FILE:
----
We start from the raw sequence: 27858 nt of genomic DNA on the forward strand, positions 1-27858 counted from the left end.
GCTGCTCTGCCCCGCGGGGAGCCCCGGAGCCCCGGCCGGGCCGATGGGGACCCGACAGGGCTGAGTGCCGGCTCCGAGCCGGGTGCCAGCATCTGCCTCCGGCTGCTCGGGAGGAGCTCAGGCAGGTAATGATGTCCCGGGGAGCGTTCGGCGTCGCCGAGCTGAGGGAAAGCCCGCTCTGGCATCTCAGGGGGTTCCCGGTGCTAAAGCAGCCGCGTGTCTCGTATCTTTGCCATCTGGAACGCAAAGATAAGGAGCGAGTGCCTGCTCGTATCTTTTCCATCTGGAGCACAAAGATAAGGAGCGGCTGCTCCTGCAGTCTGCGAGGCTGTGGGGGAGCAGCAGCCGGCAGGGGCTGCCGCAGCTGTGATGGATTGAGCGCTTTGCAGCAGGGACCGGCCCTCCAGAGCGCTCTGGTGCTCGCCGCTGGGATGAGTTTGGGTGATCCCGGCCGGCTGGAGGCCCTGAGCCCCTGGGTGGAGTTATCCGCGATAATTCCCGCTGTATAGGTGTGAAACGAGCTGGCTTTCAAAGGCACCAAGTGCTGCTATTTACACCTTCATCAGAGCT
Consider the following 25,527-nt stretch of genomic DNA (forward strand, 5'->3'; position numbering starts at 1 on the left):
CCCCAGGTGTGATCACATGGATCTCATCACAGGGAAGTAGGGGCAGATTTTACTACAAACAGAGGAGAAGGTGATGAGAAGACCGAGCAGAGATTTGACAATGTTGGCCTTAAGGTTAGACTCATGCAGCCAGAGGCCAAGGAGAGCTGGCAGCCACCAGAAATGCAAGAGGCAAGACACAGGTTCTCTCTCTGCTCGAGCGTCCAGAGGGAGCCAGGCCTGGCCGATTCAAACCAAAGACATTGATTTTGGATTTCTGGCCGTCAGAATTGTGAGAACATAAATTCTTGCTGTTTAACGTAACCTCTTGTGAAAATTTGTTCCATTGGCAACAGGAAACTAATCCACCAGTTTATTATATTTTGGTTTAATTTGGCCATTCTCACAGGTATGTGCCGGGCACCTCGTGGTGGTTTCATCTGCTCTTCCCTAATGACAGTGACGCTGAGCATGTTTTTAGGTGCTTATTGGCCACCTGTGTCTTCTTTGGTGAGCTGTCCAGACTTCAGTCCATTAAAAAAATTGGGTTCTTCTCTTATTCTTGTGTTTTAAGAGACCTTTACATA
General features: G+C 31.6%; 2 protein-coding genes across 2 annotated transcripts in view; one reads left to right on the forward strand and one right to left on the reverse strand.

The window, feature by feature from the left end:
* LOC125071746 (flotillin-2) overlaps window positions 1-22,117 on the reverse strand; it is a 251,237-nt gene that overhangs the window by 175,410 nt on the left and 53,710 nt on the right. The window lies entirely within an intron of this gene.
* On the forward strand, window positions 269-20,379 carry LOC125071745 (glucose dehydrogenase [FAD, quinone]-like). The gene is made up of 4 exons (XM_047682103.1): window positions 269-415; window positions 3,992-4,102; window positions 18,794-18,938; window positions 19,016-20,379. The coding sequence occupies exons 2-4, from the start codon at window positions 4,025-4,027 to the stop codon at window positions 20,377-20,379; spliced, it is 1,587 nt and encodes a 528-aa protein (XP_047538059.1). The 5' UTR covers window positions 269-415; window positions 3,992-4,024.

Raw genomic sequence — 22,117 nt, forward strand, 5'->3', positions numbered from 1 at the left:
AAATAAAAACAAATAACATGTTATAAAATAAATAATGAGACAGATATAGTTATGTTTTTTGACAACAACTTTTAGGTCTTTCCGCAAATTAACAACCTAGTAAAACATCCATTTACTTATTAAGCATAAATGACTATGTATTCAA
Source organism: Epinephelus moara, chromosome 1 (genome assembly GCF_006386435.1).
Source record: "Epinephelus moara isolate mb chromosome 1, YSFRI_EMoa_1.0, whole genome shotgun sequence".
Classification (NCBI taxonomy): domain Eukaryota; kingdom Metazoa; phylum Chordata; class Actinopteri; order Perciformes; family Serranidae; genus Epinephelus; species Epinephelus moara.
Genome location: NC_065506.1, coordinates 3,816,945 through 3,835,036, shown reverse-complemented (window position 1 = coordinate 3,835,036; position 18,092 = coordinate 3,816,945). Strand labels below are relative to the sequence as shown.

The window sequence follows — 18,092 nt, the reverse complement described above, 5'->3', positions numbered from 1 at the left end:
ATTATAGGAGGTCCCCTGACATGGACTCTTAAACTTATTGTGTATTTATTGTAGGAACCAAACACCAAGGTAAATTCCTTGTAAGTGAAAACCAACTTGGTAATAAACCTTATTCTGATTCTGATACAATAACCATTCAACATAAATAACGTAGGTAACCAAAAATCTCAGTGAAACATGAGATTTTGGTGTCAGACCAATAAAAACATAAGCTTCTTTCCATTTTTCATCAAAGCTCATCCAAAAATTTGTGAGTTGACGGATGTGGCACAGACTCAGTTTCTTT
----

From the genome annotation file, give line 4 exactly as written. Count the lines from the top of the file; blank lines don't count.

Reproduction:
CCCCAGGTGTGATCACATGGATCTCATCACAGGGAAGTAGGGGCAGATTTTACTACAAACAGAGGAGAAGGTGATGAGAAGACCGAGCAGAGATTTGACAATGTTGGCCTTAAGGTTAGACTCATGCAGCCAGAGGCCAAGGAGAGCTGGCAGCCACCAGAAATGCAAGAGGCAAGACACAGGTTCTCTCTCTGCTCGAGCGTCCAGAGGGAGCCAGGCCTGGCCGATTCAAACCAAAGACATTGATTTTGGATTTCTGGCCGTCAGAATTGTGAGAACATAAATTCTTGCTGTTTAACGTAACCTCTTGTGAAAATTTGTTCCATTGGCAACAGGAAACTAATCCACCAGTTTATTATATTTTGGTTTAATTTGGCCATTCTCACAGGTATGTGCCGGGCACCTCGTGGTGGTTTCATCTGCTCTTCCCTAATGACAGTGACGCTGAGCATGTTTTTAGGTGCTTATTGGCCACCTGTGTCTTCTTTGGTGAGCTGTCCAGACTTCAGTCCATTAAAAAAATTGGGTTCTTCTCTTATTCTTGTGTTTTAAGAGACCTTTACATA